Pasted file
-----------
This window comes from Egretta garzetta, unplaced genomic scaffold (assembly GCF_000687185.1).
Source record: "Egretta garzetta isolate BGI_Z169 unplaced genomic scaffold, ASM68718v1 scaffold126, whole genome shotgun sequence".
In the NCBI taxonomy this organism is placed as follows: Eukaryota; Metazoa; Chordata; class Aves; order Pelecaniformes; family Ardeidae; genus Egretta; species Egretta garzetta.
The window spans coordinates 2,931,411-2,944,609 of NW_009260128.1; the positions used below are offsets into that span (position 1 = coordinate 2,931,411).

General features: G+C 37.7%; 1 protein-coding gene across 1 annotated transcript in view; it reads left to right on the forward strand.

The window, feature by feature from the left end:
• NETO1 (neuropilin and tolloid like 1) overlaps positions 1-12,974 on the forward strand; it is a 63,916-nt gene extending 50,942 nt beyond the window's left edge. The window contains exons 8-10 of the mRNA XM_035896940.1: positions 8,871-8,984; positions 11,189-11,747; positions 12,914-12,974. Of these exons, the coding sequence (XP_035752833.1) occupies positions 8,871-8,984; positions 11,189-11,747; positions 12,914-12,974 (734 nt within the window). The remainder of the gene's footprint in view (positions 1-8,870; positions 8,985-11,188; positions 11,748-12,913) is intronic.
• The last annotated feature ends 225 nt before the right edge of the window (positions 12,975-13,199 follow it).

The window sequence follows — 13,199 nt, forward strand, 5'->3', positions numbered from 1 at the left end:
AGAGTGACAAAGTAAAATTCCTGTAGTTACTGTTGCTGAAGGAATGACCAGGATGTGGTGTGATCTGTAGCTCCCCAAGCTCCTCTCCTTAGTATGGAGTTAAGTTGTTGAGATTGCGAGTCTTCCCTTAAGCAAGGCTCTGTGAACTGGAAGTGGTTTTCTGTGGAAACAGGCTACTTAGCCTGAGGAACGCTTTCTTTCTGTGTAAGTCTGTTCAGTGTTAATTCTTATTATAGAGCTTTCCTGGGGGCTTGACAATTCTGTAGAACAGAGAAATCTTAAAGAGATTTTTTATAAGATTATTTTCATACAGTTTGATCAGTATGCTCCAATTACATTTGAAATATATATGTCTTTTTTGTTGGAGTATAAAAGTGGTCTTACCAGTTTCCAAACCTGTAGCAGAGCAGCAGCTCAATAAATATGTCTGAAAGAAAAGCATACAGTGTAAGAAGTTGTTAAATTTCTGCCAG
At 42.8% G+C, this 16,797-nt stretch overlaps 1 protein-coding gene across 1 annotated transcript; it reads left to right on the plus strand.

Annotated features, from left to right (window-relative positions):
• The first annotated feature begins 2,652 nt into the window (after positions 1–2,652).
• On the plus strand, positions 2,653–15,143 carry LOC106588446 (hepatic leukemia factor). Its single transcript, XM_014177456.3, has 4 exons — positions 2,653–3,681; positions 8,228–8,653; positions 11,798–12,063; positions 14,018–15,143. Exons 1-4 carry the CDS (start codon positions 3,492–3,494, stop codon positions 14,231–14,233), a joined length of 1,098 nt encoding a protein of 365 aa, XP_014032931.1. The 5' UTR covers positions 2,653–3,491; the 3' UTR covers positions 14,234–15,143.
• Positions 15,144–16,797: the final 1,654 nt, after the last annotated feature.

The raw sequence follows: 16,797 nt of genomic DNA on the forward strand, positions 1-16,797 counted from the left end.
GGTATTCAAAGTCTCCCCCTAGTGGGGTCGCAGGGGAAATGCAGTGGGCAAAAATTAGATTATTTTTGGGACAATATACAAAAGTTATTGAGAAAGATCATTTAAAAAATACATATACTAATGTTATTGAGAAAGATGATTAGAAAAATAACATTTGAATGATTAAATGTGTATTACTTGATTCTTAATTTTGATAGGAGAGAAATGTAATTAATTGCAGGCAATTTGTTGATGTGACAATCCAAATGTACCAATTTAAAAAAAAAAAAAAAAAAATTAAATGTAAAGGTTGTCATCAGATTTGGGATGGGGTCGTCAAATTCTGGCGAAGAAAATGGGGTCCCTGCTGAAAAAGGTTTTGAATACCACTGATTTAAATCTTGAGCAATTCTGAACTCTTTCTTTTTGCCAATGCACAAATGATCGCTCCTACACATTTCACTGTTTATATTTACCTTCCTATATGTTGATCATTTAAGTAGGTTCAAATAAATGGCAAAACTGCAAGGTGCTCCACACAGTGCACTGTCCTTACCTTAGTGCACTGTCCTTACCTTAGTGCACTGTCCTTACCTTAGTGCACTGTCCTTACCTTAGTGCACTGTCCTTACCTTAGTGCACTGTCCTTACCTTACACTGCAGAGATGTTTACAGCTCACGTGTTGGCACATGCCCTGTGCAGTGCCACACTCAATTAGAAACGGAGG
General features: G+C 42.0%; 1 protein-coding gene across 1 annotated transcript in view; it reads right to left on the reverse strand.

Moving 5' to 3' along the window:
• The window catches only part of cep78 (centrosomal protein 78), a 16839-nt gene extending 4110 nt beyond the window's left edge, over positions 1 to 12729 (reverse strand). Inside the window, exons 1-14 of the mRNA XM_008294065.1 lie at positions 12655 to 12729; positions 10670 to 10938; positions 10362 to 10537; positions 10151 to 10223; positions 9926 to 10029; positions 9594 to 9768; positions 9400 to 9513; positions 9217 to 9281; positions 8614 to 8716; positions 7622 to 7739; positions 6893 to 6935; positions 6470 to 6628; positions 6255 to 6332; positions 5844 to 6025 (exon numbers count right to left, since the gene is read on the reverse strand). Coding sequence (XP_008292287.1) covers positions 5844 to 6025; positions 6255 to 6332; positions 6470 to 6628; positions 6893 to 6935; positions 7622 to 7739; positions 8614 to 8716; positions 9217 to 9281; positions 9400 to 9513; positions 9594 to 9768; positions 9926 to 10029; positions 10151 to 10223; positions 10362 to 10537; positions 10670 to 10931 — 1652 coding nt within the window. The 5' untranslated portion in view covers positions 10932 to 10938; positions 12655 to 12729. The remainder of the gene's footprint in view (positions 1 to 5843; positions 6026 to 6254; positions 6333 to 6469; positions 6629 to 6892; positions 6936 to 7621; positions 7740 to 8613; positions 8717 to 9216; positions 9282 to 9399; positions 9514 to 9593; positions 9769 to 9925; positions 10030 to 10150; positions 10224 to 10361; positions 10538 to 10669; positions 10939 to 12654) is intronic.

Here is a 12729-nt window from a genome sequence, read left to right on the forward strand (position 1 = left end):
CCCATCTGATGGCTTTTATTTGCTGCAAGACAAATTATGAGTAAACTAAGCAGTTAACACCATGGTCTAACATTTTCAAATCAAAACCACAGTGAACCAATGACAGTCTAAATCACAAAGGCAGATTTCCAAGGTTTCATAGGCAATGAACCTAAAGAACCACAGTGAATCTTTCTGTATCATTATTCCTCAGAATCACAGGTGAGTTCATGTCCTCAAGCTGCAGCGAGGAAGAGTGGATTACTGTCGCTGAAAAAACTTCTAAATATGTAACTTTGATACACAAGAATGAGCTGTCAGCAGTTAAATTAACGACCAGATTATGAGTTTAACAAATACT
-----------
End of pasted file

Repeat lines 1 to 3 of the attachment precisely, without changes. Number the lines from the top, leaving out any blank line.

This window comes from Egretta garzetta, unplaced genomic scaffold (assembly GCF_000687185.1).
Source record: "Egretta garzetta isolate BGI_Z169 unplaced genomic scaffold, ASM68718v1 scaffold126, whole genome shotgun sequence".
In the NCBI taxonomy this organism is placed as follows: Eukaryota; Metazoa; Chordata; class Aves; order Pelecaniformes; family Ardeidae; genus Egretta; species Egretta garzetta.